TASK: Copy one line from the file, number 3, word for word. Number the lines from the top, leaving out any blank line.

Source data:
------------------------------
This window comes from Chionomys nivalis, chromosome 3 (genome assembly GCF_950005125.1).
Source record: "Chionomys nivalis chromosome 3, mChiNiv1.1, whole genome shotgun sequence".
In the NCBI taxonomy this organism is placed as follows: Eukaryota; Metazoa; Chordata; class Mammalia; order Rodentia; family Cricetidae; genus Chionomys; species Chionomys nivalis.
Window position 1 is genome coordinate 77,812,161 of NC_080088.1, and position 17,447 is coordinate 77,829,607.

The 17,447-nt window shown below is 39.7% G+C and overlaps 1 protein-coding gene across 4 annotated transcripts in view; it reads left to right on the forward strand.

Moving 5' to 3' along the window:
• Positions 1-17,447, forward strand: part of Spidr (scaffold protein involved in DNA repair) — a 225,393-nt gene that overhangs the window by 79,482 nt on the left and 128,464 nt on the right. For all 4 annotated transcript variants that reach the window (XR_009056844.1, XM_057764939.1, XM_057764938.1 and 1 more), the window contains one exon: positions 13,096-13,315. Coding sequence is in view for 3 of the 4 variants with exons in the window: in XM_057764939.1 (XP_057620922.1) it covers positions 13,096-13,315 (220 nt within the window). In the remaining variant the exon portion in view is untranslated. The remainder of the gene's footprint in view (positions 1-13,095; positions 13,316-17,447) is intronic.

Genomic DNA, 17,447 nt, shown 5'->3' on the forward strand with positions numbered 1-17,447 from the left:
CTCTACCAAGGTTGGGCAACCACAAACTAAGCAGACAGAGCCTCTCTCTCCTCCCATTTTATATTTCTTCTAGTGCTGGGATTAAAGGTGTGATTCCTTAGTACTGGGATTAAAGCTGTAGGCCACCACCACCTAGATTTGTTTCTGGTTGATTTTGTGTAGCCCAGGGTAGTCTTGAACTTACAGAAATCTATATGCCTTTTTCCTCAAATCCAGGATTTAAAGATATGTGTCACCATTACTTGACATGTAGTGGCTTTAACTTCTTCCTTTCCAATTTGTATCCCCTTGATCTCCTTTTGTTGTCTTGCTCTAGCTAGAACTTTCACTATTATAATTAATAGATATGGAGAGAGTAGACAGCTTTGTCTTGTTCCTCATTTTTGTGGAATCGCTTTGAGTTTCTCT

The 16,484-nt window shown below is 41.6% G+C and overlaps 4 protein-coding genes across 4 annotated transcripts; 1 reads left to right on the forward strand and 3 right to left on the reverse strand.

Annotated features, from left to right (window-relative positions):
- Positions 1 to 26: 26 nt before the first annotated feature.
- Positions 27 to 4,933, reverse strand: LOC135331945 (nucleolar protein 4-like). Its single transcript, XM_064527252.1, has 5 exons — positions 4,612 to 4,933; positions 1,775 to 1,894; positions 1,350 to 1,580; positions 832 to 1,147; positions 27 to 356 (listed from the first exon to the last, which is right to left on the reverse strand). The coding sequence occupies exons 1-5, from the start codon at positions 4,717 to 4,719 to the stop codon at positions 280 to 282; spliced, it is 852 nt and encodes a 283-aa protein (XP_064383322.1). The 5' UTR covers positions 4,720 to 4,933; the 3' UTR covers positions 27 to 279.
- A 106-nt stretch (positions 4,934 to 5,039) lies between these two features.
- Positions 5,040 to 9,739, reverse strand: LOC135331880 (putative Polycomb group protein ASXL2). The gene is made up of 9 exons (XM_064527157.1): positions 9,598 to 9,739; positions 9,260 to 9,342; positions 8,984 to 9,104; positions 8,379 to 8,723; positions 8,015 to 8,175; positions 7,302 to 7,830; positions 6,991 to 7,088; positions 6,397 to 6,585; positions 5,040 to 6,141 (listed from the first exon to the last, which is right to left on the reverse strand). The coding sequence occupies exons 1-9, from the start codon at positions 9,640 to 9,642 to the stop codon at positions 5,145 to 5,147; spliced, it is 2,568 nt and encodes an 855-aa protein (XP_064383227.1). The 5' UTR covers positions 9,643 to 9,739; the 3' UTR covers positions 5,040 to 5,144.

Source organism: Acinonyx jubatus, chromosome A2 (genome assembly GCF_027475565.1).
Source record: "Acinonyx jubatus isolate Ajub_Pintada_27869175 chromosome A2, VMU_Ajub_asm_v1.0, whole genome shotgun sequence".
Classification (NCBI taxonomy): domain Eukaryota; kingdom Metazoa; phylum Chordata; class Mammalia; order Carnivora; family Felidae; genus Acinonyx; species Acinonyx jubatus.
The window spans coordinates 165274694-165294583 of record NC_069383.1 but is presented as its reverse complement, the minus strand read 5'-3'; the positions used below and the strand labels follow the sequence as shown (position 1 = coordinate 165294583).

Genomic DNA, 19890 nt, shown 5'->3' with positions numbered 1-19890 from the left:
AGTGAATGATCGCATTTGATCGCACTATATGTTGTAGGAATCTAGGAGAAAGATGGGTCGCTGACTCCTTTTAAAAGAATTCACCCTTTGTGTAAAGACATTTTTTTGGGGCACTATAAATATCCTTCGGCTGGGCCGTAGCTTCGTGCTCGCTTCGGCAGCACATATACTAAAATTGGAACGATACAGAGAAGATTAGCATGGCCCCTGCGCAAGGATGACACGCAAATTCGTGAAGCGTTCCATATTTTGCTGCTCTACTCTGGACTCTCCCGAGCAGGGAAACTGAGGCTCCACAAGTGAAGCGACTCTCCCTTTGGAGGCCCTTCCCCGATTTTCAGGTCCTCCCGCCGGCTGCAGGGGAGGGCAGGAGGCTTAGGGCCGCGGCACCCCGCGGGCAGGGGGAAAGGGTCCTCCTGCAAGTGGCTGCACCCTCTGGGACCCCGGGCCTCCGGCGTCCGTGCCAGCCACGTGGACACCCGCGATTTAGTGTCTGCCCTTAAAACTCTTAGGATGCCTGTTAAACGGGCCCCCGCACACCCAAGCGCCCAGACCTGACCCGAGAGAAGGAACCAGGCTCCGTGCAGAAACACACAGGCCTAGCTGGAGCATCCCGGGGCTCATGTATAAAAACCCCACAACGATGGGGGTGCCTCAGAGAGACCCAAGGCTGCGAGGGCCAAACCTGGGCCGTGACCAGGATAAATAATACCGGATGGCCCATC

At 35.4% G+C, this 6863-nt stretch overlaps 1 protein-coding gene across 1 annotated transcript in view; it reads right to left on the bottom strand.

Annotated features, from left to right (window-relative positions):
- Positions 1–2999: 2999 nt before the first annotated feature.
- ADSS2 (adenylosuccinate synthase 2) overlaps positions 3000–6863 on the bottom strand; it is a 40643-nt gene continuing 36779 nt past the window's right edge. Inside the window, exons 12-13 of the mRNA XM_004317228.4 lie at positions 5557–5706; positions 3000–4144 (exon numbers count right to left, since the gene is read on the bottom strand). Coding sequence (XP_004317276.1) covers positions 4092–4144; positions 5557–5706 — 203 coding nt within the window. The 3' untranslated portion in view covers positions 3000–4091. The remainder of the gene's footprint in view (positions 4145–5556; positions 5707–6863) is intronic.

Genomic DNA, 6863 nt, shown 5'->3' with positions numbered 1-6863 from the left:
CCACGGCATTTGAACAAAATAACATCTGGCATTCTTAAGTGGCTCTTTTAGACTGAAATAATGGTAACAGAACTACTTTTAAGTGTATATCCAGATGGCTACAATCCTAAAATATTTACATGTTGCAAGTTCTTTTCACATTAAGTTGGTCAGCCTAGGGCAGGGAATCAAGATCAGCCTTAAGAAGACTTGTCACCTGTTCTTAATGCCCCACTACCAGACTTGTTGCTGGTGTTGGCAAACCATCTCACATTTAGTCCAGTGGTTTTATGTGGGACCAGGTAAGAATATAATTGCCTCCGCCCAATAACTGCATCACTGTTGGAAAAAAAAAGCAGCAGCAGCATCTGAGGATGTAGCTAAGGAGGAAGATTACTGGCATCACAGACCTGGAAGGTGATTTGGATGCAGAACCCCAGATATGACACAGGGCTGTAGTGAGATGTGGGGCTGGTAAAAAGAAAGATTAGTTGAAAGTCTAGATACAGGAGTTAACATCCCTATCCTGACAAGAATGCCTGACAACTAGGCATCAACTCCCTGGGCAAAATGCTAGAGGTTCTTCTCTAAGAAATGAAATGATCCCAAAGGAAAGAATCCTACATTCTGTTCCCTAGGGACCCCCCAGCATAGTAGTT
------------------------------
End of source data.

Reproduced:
In the NCBI taxonomy this organism is placed as follows: Eukaryota; Metazoa; Chordata; class Mammalia; order Rodentia; family Cricetidae; genus Chionomys; species Chionomys nivalis.